The first thing I remember hearing about in QM was the time-independent 1-D schrodinger equation, [itex] Hψ = (\frac{-\hbar^2}{2m}\frac{d^2}{dx^2} + V)ψ(x) = Eψ(x) [/itex]. This is an eigenvalue equation, the Hamiltonian operator H operating on the energy eigenstate ψ to produce the product of the energy eigenvalue, E, and ψ.(adsbygoogle = window.adsbygoogle || []).push({});

However, we also come to know this state ψ by another name, the "wavefunction", and we find that if we take |ψ(x)|^2 we find the probability of finding our particle at at position x.

My question is, what is it about the eigenstates of the energy operator in particular that should mean we can find out this information about the likelihood of a particle occupying a certain position x upon measurement? I don't see the connection - especially seeing as we could take a free particle (V=0) so that the energy of the particle has no dependence on position, only momentum?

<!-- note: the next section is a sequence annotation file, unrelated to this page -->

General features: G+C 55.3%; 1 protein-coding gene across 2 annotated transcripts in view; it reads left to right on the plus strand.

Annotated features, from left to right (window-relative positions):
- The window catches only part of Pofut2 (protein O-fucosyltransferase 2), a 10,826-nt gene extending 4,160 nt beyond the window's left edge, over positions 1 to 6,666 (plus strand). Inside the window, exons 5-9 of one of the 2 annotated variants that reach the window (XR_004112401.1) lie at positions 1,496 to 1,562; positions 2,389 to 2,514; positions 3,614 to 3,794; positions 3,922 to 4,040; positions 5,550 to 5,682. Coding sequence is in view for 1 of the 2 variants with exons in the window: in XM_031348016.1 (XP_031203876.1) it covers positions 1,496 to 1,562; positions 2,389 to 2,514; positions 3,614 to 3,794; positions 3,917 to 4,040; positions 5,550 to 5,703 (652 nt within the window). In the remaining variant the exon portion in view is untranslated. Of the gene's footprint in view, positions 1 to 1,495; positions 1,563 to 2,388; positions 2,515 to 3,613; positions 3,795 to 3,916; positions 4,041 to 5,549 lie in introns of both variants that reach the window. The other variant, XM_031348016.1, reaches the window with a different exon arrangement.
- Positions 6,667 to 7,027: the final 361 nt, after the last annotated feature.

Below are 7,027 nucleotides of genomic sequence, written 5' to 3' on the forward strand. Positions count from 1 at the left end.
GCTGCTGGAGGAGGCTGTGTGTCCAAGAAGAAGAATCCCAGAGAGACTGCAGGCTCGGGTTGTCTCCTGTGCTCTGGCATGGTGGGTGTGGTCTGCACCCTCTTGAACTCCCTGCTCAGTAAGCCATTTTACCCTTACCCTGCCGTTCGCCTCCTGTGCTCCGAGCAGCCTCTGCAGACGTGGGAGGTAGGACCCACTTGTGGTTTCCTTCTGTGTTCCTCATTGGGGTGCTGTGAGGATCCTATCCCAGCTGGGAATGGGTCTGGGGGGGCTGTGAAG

In other words, why don't we take any other eigenstate for any other observable quantity, square that and use that for our position probability?

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# What is the connection between energy eigenstates and position?

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